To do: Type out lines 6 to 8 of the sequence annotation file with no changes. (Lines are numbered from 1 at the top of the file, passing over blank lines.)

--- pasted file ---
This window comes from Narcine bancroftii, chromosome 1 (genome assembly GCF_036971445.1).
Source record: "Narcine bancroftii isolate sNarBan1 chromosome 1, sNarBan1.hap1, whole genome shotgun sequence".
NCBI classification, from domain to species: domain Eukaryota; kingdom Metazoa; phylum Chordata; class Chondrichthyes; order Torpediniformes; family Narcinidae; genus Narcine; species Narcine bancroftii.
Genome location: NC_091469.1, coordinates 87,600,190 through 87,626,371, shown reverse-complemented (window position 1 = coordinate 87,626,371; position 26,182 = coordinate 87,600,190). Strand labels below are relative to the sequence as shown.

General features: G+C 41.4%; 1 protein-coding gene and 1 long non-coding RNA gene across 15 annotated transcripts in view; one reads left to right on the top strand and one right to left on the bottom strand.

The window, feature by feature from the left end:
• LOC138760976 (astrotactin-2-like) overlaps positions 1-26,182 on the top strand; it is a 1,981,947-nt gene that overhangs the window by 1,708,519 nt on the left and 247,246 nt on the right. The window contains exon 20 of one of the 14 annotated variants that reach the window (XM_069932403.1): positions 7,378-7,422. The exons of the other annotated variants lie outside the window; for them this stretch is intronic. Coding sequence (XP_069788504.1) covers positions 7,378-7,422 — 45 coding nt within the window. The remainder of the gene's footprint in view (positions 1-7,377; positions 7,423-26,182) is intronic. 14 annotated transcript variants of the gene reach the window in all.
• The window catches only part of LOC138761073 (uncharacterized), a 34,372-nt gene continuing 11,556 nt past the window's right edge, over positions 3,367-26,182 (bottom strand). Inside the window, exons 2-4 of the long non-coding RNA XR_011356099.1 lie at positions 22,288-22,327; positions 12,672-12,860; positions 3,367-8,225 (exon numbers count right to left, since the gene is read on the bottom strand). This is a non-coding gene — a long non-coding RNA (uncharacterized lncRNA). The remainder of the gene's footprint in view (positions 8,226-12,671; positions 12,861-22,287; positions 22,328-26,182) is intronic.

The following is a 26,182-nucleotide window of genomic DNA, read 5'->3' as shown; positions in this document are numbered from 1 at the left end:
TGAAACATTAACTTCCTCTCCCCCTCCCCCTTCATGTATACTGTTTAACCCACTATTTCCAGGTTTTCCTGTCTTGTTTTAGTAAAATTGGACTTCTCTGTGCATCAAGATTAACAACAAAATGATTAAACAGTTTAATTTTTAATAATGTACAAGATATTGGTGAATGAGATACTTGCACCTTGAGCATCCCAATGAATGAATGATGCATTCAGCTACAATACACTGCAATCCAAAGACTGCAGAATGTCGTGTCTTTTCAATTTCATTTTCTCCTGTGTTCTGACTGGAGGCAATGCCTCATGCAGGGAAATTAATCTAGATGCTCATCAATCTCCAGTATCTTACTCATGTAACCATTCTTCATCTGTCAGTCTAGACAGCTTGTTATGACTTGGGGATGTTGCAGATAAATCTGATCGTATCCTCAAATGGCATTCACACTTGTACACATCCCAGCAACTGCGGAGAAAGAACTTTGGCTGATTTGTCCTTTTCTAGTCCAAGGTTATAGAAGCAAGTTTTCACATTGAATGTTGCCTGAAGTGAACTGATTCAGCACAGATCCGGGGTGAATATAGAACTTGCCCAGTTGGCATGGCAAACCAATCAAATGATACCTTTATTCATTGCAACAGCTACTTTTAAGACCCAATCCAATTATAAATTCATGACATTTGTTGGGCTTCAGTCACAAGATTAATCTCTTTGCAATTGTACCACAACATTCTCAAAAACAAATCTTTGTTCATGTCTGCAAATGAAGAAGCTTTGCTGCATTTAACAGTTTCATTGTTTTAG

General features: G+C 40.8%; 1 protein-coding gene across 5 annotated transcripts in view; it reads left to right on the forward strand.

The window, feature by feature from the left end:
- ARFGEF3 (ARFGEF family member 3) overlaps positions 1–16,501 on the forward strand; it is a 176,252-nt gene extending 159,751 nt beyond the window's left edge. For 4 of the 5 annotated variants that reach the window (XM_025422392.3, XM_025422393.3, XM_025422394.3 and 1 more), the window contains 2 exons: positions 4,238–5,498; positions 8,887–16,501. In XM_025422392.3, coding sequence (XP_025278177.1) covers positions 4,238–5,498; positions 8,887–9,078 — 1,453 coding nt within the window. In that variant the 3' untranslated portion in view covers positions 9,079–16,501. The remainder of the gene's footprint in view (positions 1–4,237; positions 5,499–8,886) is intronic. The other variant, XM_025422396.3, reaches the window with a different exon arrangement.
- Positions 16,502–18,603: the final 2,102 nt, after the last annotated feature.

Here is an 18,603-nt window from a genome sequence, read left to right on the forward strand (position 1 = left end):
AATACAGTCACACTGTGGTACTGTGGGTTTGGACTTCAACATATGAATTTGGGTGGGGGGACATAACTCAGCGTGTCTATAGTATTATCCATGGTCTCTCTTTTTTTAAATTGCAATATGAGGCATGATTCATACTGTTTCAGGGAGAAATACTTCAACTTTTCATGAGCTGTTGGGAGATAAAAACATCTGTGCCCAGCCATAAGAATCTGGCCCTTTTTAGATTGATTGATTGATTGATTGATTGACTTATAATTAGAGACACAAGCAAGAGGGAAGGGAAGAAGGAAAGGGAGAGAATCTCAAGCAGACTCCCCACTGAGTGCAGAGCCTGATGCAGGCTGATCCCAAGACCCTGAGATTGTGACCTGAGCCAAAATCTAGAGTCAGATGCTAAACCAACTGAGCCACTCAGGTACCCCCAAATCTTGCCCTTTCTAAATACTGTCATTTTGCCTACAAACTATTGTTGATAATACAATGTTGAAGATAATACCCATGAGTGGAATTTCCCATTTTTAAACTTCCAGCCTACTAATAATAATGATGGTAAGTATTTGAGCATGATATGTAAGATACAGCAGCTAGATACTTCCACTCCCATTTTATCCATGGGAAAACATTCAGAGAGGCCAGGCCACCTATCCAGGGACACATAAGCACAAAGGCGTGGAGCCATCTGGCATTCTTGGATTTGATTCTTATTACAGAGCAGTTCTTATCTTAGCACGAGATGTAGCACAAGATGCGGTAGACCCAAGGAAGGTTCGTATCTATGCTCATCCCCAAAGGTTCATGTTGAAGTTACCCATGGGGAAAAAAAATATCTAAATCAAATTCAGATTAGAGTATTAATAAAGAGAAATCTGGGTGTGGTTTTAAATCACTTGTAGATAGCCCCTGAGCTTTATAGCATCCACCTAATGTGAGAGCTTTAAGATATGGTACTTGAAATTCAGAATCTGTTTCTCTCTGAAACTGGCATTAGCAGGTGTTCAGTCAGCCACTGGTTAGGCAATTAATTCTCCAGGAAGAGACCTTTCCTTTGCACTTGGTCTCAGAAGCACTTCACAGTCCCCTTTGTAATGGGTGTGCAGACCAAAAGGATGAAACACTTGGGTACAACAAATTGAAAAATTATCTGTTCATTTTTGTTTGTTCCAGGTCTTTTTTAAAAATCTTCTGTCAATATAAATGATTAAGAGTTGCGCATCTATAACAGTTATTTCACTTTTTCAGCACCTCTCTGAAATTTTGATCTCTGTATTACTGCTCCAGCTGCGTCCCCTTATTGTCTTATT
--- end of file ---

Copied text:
The window, feature by feature from the left end:
• LOC138760976 (astrotactin-2-like) overlaps positions 1-26,182 on the top strand; it is a 1,981,947-nt gene that overhangs the window by 1,708,519 nt on the left and 247,246 nt on the right. The window contains exon 20 of one of the 14 annotated variants that reach the window (XM_069932403.1): positions 7,378-7,422. The exons of the other annotated variants lie outside the window; for them this stretch is intronic. Coding sequence (XP_069788504.1) covers positions 7,378-7,422 — 45 coding nt within the window. The remainder of the gene's footprint in view (positions 1-7,377; positions 7,423-26,182) is intronic. 14 annotated transcript variants of the gene reach the window in all.
• The window catches only part of LOC138761073 (uncharacterized), a 34,372-nt gene continuing 11,556 nt past the window's right edge, over positions 3,367-26,182 (bottom strand). Inside the window, exons 2-4 of the long non-coding RNA XR_011356099.1 lie at positions 22,288-22,327; positions 12,672-12,860; positions 3,367-8,225 (exon numbers count right to left, since the gene is read on the bottom strand). This is a non-coding gene — a long non-coding RNA (uncharacterized lncRNA). The remainder of the gene's footprint in view (positions 8,226-12,671; positions 12,861-22,287; positions 22,328-26,182) is intronic.